Why Your Immune System Is Weak
Mud pies. Playing with the dog. Hugging the cat. The drinking fountain. The playground. Trading food in the cafeteria. Sharing a fountain drink. Holding hands. The 5 second rule.
All of these things have one thing in common. When practiced, they spread germs and bacteria. Is this a bad thing? I mean when you think about all the nasty germs and bacteria involved in each of these things, it's really gross.
Who knows what that dog or cat has been rolling in, what sickly kid drank from that fountain… Ewww, what if the sick kid actually touched part of the fountain instead of just drinking the water as it comes out?
Oh my gosh, the playground where all those snotty little kids play, and I bet there is some blood from their cuts somewhere, too.
Trading food in the cafeteria? What if mom with messed up hair, in her old, pink, terrycloth robe, standing in her red fuzzy slippers had been up all night rushing to the bathroom has bagged that sandwich?
Why would anyone want to drink from the same straw? To prove their friendship? What if your friend was French kissing her tobacco chewing boyfriend before you go to Sonic, and she sweetly says, “Try this!” handing you the cup? Disgusting! Or what if they had been holding hands and he didn't wash his hands after taking a pee? Gag!
And the 5 second rule? Did you see that floor? What was that sticky spot of green next to the sink?
Do our bodies need to be exposed to germs and bacteria in order to boost our immune system? As gross as some of these examples are, the answer is yes. It does not mean you need to live in filth. It also means that we have no idea when we are exposed to germs and bacteria, and thank God for that or we would all be obsessive compulsive messes.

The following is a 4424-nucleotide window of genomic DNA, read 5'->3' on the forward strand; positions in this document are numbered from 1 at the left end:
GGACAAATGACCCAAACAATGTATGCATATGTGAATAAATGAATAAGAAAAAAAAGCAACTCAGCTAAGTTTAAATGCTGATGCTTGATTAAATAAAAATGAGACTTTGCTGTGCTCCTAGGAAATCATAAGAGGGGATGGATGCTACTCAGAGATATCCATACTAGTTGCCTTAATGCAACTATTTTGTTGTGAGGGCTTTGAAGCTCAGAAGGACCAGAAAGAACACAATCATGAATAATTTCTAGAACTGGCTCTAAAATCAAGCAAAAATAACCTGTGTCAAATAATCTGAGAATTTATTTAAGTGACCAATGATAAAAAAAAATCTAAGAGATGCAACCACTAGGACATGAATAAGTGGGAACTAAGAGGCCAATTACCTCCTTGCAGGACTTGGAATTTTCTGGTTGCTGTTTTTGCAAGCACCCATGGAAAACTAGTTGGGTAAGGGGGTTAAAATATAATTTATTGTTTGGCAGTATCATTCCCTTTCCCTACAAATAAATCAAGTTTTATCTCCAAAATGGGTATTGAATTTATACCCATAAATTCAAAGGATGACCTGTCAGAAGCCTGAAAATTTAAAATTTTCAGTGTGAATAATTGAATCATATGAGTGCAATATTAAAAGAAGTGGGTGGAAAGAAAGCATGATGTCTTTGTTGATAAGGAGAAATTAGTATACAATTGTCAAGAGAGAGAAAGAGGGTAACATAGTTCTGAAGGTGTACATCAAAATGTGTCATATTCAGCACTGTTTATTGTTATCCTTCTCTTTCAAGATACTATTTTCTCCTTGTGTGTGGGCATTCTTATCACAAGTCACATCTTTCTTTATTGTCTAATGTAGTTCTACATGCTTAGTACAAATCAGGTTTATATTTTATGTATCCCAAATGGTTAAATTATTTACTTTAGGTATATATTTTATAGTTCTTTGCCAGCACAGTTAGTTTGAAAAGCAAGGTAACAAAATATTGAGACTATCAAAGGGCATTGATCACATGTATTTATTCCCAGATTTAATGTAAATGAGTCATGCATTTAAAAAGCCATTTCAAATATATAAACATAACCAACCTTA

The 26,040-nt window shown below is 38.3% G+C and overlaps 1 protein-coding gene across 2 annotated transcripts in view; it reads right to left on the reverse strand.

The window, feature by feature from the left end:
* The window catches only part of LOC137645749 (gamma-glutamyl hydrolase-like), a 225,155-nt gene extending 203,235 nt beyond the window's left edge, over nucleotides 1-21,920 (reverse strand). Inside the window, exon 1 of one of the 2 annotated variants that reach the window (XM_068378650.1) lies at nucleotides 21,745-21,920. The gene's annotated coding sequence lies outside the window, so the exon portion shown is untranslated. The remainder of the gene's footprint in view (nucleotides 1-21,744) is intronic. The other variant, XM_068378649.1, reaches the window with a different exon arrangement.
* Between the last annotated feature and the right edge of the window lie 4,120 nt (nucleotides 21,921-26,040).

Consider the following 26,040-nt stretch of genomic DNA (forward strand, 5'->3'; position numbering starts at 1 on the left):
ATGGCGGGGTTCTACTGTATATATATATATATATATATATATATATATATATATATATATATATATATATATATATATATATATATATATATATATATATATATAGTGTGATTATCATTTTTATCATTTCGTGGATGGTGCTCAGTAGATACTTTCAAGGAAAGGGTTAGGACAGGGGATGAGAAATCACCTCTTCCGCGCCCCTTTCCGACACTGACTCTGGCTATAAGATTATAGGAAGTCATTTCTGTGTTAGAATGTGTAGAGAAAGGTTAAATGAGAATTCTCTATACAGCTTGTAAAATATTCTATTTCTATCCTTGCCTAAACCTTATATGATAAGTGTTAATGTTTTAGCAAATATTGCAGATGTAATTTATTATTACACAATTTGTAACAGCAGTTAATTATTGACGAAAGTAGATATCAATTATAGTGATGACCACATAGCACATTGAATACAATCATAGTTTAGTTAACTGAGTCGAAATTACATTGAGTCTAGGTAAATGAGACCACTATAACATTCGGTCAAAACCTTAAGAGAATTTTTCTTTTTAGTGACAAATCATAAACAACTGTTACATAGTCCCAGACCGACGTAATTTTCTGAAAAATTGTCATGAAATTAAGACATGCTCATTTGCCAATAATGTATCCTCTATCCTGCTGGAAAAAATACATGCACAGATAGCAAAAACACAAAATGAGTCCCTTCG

It seems that the immune system and how it works depends on its exposure to germs and bacteria, which helps us fight off many illnesses and allergies. The earlier the exposure, the better.
Over-Sanitizing to Kill Germs and Bacteria
Young parents bring home their new baby. They have cleaned and sanitized everything from the sheets for the bassinet to the bottles and nipples. Some parents believe the microwave kills germs and bacteria and will even microwave blankets, sheets, and clothing.
What is the result of all these practices? The child gets used to a near-germ-free atmosphere then goes out into the world and is hit by germs that are natural to the population but because the child has been protected from these germs, their immune system is attacked. They become ill more easily. They may be sickly most of their lives if they are constantly “protected” from germs and bacteria.
Parents need to realize there is such thing as a healthy dose of germs and bacteria. You don’t have to clean everything the child touches. Teach the child to wash his or her hands before eating. Some would say to wash hands each time after they play with their toys. No, no, no. Their immune systems are becoming stronger by being in contact with those everyday germs and bacteria. The child is building up defenses. Yes, as toddlers, everything goes into their mouth. Unless you live like pigs, there is not much need to be concerned. You do want to know what the child puts in his mouth so he won’t choke, and you want to keep all harmful cleaning supplies, litter boxes, and plants out of the child’s reach.